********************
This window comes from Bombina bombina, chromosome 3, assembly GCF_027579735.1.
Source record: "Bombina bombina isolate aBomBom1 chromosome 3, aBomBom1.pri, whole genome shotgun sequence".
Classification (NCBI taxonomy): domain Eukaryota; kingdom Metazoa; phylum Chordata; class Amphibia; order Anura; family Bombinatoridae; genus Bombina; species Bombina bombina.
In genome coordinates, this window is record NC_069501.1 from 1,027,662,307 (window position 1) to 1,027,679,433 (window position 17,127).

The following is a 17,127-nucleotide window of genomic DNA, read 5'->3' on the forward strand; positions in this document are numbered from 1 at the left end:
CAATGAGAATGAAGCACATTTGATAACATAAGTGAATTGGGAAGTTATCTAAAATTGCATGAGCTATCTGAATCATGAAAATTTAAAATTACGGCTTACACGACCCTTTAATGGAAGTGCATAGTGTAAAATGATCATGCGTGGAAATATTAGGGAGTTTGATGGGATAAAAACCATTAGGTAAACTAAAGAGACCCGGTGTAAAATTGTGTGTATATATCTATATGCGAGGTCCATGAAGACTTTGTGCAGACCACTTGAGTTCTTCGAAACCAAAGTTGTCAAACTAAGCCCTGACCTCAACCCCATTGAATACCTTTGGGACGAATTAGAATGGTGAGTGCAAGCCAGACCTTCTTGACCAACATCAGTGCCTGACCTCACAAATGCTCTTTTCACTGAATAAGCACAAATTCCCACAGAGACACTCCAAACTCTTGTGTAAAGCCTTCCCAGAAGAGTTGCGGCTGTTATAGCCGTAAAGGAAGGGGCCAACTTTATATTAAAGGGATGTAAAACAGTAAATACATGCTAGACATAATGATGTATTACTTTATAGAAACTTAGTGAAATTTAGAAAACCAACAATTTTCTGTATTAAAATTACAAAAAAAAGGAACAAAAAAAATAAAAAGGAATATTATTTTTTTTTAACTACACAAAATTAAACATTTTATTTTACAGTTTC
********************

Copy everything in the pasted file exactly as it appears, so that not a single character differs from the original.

This window comes from Bombina bombina, chromosome 3, assembly GCF_027579735.1.
Source record: "Bombina bombina isolate aBomBom1 chromosome 3, aBomBom1.pri, whole genome shotgun sequence".
Classification (NCBI taxonomy): domain Eukaryota; kingdom Metazoa; phylum Chordata; class Amphibia; order Anura; family Bombinatoridae; genus Bombina; species Bombina bombina.
In genome coordinates, this window is record NC_069501.1 from 1,027,662,307 (window position 1) to 1,027,679,433 (window position 17,127).

The following is a 17,127-nucleotide window of genomic DNA, read 5'->3' on the forward strand; positions in this document are numbered from 1 at the left end:
CAATGAGAATGAAGCACATTTGATAACATAAGTGAATTGGGAAGTTATCTAAAATTGCATGAGCTATCTGAATCATGAAAATTTAAAATTACGGCTTACACGACCCTTTAATGGAAGTGCATAGTGTAAAATGATCATGCGTGGAAATATTAGGGAGTTTGATGGGATAAAAACCATTAGGTAAACTAAAGAGACCCGGTGTAAAATTGTGTGTATATATCTATATGCGAGGTCCATGAAGACTTTGTGCAGACCACTTGAGTTCTTCGAAACCAAAGTTGTCAAACTAAGCCCTGACCTCAACCCCATTGAATACCTTTGGGACGAATTAGAATGGTGAGTGCAAGCCAGACCTTCTTGACCAACATCAGTGCCTGACCTCACAAATGCTCTTTTCACTGAATAAGCACAAATTCCCACAGAGACACTCCAAACTCTTGTGTAAAGCCTTCCCAGAAGAGTTGCGGCTGTTATAGCCGTAAAGGAAGGGGCCAACTTTATATTAAAGGGATGTAAAACAGTAAATACATGCTAGACATAATGATGTATTACTTTATAGAAACTTAGTGAAATTTAGAAAACCAACAATTTTCTGTATTAAAATTACAAAAAAAAGGAACAAAAAAAATAAAAAGGAATATTATTTTTTTTTAACTACACAAAATTAAACATTTTATTTTACAGTTTC